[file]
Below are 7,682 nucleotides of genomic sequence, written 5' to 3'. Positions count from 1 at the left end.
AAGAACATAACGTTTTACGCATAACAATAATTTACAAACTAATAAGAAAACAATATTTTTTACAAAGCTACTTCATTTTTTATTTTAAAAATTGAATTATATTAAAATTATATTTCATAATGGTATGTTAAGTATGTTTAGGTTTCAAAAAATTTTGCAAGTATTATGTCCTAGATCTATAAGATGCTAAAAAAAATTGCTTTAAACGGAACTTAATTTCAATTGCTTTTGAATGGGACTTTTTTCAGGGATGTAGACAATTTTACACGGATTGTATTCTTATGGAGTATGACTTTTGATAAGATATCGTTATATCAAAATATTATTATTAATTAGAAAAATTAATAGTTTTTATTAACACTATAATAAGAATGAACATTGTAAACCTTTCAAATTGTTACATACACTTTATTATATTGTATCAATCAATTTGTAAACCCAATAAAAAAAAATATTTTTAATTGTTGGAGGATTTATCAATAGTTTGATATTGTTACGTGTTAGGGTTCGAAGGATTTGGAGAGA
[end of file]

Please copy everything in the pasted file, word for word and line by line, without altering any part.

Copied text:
Below are 7,682 nucleotides of genomic sequence, written 5' to 3'. Positions count from 1 at the left end.
AAGAACATAACGTTTTACGCATAACAATAATTTACAAACTAATAAGAAAACAATATTTTTTACAAAGCTACTTCATTTTTTATTTTAAAAATTGAATTATATTAAAATTATATTTCATAATGGTATGTTAAGTATGTTTAGGTTTCAAAAAATTTTGCAAGTATTATGTCCTAGATCTATAAGATGCTAAAAAAAATTGCTTTAAACGGAACTTAATTTCAATTGCTTTTGAATGGGACTTTTTTCAGGGATGTAGACAATTTTACACGGATTGTATTCTTATGGAGTATGACTTTTGATAAGATATCGTTATATCAAAATATTATTATTAATTAGAAAAATTAATAGTTTTTATTAACACTATAATAAGAATGAACATTGTAAACCTTTCAAATTGTTACATACACTTTATTATATTGTATCAATCAATTTGTAAACCCAATAAAAAAAAATATTTTTAATTGTTGGAGGATTTATCAATAGTTTGATATTGTTACGTGTTAGGGTTCGAAGGATTTGGAGAGA